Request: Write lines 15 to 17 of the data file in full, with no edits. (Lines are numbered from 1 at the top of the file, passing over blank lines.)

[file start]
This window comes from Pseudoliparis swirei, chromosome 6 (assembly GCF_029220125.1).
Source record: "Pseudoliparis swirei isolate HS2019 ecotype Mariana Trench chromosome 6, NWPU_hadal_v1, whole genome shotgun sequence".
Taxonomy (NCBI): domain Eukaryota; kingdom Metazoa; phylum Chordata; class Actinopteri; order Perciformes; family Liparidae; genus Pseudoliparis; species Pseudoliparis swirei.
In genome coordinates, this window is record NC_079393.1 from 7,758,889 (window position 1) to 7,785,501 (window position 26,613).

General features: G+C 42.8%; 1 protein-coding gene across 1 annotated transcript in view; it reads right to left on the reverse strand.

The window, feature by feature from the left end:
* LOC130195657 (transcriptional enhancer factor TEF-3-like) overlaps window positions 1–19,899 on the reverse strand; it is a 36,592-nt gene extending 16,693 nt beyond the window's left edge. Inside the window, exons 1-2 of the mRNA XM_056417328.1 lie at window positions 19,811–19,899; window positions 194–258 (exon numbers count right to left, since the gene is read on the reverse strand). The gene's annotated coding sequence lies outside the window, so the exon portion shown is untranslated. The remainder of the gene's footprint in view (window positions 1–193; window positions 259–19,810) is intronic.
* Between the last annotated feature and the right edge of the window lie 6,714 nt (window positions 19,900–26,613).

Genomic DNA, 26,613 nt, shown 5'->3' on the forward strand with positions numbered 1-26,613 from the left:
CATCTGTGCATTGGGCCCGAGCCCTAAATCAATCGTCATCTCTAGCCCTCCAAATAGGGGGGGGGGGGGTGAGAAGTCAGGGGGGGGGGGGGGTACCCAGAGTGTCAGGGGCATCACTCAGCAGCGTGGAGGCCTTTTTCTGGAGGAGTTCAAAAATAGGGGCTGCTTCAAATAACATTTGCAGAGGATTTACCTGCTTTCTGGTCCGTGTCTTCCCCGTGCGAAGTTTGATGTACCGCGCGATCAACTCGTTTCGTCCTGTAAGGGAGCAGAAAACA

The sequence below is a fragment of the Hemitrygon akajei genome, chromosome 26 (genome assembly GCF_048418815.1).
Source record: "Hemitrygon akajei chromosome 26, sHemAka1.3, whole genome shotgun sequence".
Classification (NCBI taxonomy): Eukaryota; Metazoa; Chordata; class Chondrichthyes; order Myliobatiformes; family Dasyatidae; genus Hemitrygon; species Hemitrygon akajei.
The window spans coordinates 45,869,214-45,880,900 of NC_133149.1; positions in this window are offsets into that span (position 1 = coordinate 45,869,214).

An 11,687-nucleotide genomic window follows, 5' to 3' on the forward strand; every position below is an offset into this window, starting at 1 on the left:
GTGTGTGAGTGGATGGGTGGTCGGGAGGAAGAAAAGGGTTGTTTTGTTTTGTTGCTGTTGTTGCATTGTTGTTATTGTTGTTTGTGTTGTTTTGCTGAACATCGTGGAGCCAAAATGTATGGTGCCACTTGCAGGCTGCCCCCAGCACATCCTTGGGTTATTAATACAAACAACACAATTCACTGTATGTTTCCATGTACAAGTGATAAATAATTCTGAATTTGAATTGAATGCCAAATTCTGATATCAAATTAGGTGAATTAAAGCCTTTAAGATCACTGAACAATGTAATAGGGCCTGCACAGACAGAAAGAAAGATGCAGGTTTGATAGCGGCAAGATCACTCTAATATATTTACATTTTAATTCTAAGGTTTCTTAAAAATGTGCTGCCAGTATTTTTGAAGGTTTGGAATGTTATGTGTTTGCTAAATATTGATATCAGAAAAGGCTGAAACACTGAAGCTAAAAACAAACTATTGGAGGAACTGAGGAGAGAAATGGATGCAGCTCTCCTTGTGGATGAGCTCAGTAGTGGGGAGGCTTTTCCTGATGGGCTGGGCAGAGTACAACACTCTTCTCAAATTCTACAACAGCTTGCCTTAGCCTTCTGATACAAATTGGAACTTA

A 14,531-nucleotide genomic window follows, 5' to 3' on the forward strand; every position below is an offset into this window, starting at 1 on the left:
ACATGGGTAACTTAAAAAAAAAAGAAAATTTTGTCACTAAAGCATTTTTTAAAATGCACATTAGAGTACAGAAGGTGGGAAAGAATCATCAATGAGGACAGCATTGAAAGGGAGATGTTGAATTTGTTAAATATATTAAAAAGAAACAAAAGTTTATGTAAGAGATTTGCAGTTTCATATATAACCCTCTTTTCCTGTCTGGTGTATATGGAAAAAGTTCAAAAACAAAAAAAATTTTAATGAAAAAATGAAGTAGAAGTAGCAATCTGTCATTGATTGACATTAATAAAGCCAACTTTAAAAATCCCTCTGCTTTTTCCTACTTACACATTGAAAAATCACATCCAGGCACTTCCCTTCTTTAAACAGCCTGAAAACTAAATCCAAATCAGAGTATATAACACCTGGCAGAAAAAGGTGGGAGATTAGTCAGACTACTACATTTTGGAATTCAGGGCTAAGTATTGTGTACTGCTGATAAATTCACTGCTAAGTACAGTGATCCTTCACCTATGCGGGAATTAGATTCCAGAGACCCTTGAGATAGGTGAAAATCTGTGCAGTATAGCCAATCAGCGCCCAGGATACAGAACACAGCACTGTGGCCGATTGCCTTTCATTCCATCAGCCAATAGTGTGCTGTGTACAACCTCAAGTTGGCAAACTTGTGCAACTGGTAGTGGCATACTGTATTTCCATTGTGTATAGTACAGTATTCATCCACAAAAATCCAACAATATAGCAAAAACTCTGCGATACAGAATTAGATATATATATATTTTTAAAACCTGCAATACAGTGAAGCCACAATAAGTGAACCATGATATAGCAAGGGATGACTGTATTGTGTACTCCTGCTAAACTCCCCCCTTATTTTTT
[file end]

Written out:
An 11,687-nucleotide genomic window follows, 5' to 3' on the forward strand; every position below is an offset into this window, starting at 1 on the left:
GTGTGTGAGTGGATGGGTGGTCGGGAGGAAGAAAAGGGTTGTTTTGTTTTGTTGCTGTTGTTGCATTGTTGTTATTGTTGTTTGTGTTGTTTTGCTGAACATCGTGGAGCCAAAATGTATGGTGCCACTTGCAGGCTGCCCCCAGCACATCCTTGGGTTATTAATACAAACAACACAATTCACTGTATGTTTCCATGTACAAGTGATAAATAATTCTGAATTTGAATTGAATGCCAAATTCTGATATCAAATTAGGTGAATTAAAGCCTTTAAGATCACTGAACAATGTAATAGGGCCTGCACAGACAGAAAGAAAGATGCAGGTTTGATAGCGGCAAGATCACTCTAATATATTTACATTTTAATTCTAAGGTTTCTTAAAAATGTGCTGCCAGTATTTTTGAAGGTTTGGAATGTTATGTGTTTGCTAAATATTGATATCAGAAAAGGCTGAAACACTGAAGCTAAAAACAAACTATTGGAGGAACTGAGGAGAGAAATGGATGCAGCTCTCCTTGTGGATGAGCTCAGTAGTGGGGAGGCTTTTCCTGATGGGCTGGGCAGAGTACAACACTCTTCTCAAATTCTACAACAGCTTGCCTTAGCCTTCTGATACAAATTGGAACTTA

A 14,531-nucleotide genomic window follows, 5' to 3' on the forward strand; every position below is an offset into this window, starting at 1 on the left: